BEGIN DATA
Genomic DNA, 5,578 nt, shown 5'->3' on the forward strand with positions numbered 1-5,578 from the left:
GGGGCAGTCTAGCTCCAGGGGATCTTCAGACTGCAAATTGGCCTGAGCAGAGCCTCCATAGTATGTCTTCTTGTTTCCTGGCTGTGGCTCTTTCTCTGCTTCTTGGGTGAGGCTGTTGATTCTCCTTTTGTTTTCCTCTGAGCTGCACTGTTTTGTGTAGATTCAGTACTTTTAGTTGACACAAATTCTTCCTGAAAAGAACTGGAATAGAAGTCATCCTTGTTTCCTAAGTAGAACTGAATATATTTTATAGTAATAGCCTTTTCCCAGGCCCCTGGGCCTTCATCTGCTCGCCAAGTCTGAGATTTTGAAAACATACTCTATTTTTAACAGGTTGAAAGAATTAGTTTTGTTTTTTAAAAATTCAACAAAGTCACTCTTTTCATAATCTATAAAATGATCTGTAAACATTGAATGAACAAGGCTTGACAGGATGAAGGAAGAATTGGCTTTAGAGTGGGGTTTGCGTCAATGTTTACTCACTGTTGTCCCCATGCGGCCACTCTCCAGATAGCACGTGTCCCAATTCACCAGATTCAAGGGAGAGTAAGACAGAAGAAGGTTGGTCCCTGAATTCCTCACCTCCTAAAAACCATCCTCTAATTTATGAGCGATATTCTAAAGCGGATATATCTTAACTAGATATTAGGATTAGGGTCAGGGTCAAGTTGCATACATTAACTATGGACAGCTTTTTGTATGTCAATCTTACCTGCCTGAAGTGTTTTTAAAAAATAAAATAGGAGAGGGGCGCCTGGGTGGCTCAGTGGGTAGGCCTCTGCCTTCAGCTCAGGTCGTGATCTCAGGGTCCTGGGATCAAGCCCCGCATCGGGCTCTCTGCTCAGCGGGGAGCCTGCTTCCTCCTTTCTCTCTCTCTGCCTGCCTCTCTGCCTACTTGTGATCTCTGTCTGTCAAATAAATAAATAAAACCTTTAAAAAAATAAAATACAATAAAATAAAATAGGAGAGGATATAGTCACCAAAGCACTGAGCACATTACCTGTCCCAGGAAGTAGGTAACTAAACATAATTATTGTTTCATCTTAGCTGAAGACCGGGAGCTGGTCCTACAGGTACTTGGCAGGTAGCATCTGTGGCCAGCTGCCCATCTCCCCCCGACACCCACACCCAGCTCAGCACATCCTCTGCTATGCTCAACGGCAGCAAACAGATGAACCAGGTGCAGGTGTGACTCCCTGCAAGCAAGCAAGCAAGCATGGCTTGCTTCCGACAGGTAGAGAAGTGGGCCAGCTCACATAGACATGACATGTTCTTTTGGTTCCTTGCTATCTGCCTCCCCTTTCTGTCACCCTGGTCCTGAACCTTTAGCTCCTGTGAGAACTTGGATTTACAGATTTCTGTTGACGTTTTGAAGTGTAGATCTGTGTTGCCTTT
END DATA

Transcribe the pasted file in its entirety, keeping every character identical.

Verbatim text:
Genomic DNA, 5,578 nt, shown 5'->3' on the forward strand with positions numbered 1-5,578 from the left:
GGGGCAGTCTAGCTCCAGGGGATCTTCAGACTGCAAATTGGCCTGAGCAGAGCCTCCATAGTATGTCTTCTTGTTTCCTGGCTGTGGCTCTTTCTCTGCTTCTTGGGTGAGGCTGTTGATTCTCCTTTTGTTTTCCTCTGAGCTGCACTGTTTTGTGTAGATTCAGTACTTTTAGTTGACACAAATTCTTCCTGAAAAGAACTGGAATAGAAGTCATCCTTGTTTCCTAAGTAGAACTGAATATATTTTATAGTAATAGCCTTTTCCCAGGCCCCTGGGCCTTCATCTGCTCGCCAAGTCTGAGATTTTGAAAACATACTCTATTTTTAACAGGTTGAAAGAATTAGTTTTGTTTTTTAAAAATTCAACAAAGTCACTCTTTTCATAATCTATAAAATGATCTGTAAACATTGAATGAACAAGGCTTGACAGGATGAAGGAAGAATTGGCTTTAGAGTGGGGTTTGCGTCAATGTTTACTCACTGTTGTCCCCATGCGGCCACTCTCCAGATAGCACGTGTCCCAATTCACCAGATTCAAGGGAGAGTAAGACAGAAGAAGGTTGGTCCCTGAATTCCTCACCTCCTAAAAACCATCCTCTAATTTATGAGCGATATTCTAAAGCGGATATATCTTAACTAGATATTAGGATTAGGGTCAGGGTCAAGTTGCATACATTAACTATGGACAGCTTTTTGTATGTCAATCTTACCTGCCTGAAGTGTTTTTAAAAAATAAAATAGGAGAGGGGCGCCTGGGTGGCTCAGTGGGTAGGCCTCTGCCTTCAGCTCAGGTCGTGATCTCAGGGTCCTGGGATCAAGCCCCGCATCGGGCTCTCTGCTCAGCGGGGAGCCTGCTTCCTCCTTTCTCTCTCTCTGCCTGCCTCTCTGCCTACTTGTGATCTCTGTCTGTCAAATAAATAAATAAAACCTTTAAAAAAATAAAATACAATAAAATAAAATAGGAGAGGATATAGTCACCAAAGCACTGAGCACATTACCTGTCCCAGGAAGTAGGTAACTAAACATAATTATTGTTTCATCTTAGCTGAAGACCGGGAGCTGGTCCTACAGGTACTTGGCAGGTAGCATCTGTGGCCAGCTGCCCATCTCCCCCCGACACCCACACCCAGCTCAGCACATCCTCTGCTATGCTCAACGGCAGCAAACAGATGAACCAGGTGCAGGTGTGACTCCCTGCAAGCAAGCAAGCAAGCATGGCTTGCTTCCGACAGGTAGAGAAGTGGGCCAGCTCACATAGACATGACATGTTCTTTTGGTTCCTTGCTATCTGCCTCCCCTTTCTGTCACCCTGGTCCTGAACCTTTAGCTCCTGTGAGAACTTGGATTTACAGATTTCTGTTGACGTTTTGAAGTGTAGATCTGTGTTGCCTTT